A.I. Love You(A・I が止まらない!,A.I. ga Tomaranai!?) is a Japanesemanga series by author Ken Akamatsu. First released in the mid-1990s in Japan, an English translation of the series was published by Tokyopop; the Tokyopop version of the manga is out of print as of August 31, 2009.
The original Japanese title, A・I が止まらない! (A.I. ga Tomaranai!), is a play on words. While it literally means "A.I. Won’t Stop!" the word "A.I." has several meanings. Besides being the acronym for artificial intelligence, it is also the Japanese word for "love" (愛,ai?) and the Japanese transcription of the English word "I" (アイ,ai?). Tokyopop does their best to recreate this pun with their US release of the series in which this case they added "Love You" to create a pun referring to the statement "I Love You" in A.(I. Love You).
The story centres on Hitoshi Kōbe, a guy who is neither academically gifted nor good at sports, so he does not do very well at school.
Hitoshi has only one thing going for him - his ability to program computers. In fact, he is so good at this he has created programs that can rewrite themselves - Artificial Intelligence, in other words. So far he has created thirty of these programs, and the latest - whom he names Saati ( The Japanese pronunciation of the English word "Thirty" )- is so advanced that conversation with her is indistinguishable from a normal girl and, thus, would easily pass the Turing test.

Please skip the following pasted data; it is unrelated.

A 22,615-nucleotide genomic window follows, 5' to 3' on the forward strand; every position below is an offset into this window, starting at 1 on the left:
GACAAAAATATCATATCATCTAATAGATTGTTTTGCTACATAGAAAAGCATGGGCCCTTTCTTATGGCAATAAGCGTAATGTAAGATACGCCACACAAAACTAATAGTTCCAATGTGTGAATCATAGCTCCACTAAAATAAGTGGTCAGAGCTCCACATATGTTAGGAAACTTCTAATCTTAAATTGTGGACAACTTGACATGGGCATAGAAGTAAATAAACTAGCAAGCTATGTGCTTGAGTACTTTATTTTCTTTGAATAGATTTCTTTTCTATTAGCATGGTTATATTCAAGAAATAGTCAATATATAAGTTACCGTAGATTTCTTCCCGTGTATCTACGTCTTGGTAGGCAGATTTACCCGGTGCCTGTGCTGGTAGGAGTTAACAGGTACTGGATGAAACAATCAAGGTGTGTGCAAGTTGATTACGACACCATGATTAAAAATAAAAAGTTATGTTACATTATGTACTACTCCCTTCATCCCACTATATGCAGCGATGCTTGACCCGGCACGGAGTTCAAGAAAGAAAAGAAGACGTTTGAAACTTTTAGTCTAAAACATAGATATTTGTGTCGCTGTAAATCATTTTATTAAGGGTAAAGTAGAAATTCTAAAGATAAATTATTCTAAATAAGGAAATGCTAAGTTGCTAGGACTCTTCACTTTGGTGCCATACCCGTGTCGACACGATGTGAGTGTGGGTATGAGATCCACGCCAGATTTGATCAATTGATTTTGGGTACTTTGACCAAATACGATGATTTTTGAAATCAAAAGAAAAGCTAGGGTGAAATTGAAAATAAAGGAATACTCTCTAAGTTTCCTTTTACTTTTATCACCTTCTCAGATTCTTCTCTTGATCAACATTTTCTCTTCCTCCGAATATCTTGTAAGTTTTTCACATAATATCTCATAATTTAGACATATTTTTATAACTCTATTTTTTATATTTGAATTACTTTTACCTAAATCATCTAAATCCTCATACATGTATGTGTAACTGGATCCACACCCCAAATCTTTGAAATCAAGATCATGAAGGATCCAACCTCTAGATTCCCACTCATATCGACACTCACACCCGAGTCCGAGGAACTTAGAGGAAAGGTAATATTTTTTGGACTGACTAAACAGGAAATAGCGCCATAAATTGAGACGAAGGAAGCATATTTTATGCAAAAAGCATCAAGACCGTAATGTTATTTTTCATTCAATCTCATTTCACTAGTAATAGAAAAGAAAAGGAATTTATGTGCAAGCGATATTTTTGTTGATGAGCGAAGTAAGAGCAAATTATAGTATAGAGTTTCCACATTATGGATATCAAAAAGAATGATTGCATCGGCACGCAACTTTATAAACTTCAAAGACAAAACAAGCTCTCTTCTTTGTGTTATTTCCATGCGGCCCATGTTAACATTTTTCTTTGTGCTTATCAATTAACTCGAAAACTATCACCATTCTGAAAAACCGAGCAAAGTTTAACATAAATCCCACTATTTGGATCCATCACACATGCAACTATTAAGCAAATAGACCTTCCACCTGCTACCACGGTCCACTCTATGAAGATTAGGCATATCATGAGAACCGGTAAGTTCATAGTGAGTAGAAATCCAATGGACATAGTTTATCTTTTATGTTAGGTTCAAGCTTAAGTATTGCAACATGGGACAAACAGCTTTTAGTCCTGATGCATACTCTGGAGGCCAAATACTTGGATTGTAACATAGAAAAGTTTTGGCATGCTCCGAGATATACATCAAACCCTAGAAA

However, there is still the barrier of Hitoshi being in the physical world and Saati being a program, until one day a freak lightning strike materializes her into the real world, where she becomes the girlfriend of Hitoshi.
The series then follows their now not so ordinary lives, as well as other A.I.s of Hitoshi's creation. The basic plotline is derivative of the Kōsuke Fujishima manga Oh My Goddess!, with the AI constructs being analogous to the goddess characters of the earlier manga. The setting also bears similarities to the John Hughes film Weird Science. Both feature male protagonists creating their ideal girlfriends on computers and both girls are brought into the real world via lightning, bearing somewhat superhuman powers. Despite these obvious similarities however, Akamatsu claims not to have seen the film prior to creating the series.